Edelman is also excited to perform the show in front of an audience that will presumably have a substantial number of Jews, which is a rarity for him. He got his big break in 2014, when he was named Best Newcomer at the Edinburgh Comedy Awards, and has done a fair amount of work since then in the UK, which has seen an ongoing antisemitism controversy plague its political system for the past several years. He also performed the show in Berlin, which was weird, he said, “only because they don’t speak a ton of English.”
In 2019, Edelman made a four-minute documentary about antisemitism for the BBC, in which he manages to cover an impressive amount of ground — from summarizing historical tropes about international Jewish conspiracies to describing the discomfort Jews often feel when they are buttonholed by people asking their opinion on Israeli policies.
I have lots of patient conversations with people about Jews and Judaism because I am, to some people, the most Jewish person they’ve ever met… I don’t view it as part of my job but I do view it as part of my personhood
“Is it frustrating to have to do a documentary for the BBC where you explain that Jews are people?” he said. “I have lots of patient conversations with people about Jews and Judaism because I am, to some people, the most Jewish person they’ve ever met… I don’t view it as part of my job, but I do view it as part of my personhood.”
That tone — patient and thoughtful — is how Edelman comes off in person. On stage, he can be more bombastic and intense. Edelman’s “most resonant joke,” he said, is about how hard it is for people of his generation to buy a house.
“How is any young person ever gonna own a home?” he says in an exasperated tone, almost yelling to the audience. “It’s made me hate old people. I see a few of you in here tonight. I hate you! Because every old person… they’re like, ‘My house is worth $2 million, but when I bought it in 1981, I paid 11 raspberries for it!’”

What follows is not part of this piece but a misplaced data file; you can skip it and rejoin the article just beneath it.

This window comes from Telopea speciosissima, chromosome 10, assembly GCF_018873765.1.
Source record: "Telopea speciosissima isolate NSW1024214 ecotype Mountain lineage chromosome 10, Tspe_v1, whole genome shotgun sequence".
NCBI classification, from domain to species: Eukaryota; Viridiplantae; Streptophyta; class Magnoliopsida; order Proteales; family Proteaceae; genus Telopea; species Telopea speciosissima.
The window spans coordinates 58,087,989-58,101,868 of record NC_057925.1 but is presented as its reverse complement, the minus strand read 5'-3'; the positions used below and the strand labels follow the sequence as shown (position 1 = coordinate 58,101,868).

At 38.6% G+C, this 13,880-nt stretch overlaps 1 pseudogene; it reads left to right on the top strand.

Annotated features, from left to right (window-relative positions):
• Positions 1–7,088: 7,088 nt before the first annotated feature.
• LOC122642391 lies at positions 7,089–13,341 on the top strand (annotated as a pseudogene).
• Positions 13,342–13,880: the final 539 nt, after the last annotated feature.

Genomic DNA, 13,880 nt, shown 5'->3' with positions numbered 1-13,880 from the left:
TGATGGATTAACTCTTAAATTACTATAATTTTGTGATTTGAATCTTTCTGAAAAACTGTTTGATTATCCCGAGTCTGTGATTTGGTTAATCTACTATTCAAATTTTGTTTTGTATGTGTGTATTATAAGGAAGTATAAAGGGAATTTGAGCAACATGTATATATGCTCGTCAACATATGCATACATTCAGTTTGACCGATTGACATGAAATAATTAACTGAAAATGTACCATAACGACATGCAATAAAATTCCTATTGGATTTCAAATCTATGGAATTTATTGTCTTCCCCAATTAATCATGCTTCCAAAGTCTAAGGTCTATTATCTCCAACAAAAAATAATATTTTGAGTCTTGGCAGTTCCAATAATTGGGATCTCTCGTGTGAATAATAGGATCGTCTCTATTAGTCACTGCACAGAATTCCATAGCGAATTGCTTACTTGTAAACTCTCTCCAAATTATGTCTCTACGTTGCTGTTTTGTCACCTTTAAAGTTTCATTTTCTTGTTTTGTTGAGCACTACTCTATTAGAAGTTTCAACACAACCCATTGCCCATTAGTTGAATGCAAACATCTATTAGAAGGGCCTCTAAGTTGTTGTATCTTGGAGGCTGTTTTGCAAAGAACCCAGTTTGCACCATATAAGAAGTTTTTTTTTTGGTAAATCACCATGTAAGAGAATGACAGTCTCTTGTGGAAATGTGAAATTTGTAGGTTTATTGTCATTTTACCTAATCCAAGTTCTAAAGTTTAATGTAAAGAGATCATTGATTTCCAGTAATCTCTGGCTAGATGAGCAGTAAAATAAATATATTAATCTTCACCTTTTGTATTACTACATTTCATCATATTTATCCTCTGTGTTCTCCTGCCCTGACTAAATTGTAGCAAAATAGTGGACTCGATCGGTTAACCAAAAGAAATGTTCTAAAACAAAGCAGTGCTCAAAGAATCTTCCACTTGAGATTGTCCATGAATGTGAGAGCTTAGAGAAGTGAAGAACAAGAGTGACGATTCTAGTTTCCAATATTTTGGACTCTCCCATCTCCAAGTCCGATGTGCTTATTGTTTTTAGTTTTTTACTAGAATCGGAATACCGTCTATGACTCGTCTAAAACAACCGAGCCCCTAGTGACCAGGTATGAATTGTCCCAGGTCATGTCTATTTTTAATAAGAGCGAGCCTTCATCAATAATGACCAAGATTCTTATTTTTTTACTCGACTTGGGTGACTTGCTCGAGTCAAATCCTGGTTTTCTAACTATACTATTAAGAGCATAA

Edelman’s previous work touches on his Judaism, including his first two comedy specials: “Millennial,” about his generation and “Everything Handed to You,” about his family. “Just For Us” obviously addresses Jewish identity directly. Although he began performing it before the pandemic, the off-Broadway run comes after a year and a half in which Edelman says his Jewish observance has changed.
At the beginning of the pandemic, Edelman was the head writer of “Saturday Night Seder,” a virtual Passover seder and variety show hosted by Jason Alexander and attended by other Jewish celebrities and those who play Jews onscreen, such as Rachel Brosnahan. It raised more than $3.5 million for charity. Later last year, Edelman helped out rabbis who hoped to make virtual High Holiday services more engaging during the pandemic.
He is also started having a regular havruta, or two-person Jewish study session, about the weekly Torah portion with Sarah Hurwitz, a former speechwriter for Michelle Obama who went on to write “Here All Along,” a book about exploring Judaism. Speaking with me, he referred to the Talmud as a work of “pragmatic idealism” and also name-dropped Rabbi Joseph Soloveitchik, a leading 20th-century Orthodox thinker.
Edelman said “Saturday Night Seder” is part of what led him to become more observant during the pandemic.
“I found a community of Jews that I didn’t know existed, which were traditional Jews who were focused in a creative way and felt like my people, who weren’t looking to reinvent or hack Judaism, but just had an interest in it, but also can exist keenly in the secular world,” he said.
And after “Just For Us” is done — the show runs through December 19 at the Cherry Lane Theatre — Edelman does not plan to stop talking about Judaism. He is even considering making his next special about another fraught topic: Israel. He said his manager used to joke, “We can call the show ‘Career Suicide.’”
But Edelman doesn’t mind the contentious questions that ensue when he is talking about Judaism to non-Jews. That kind of conversation, he said, is the best part.
“My favorite thing to do is argue and discuss and have discourse,” he said. “When people ask me what my favorite thing about Judaism is, I always say it’s discourse. It’s not a fun answer. People want bagels. People want me to say it’s bagels, but it’s not.”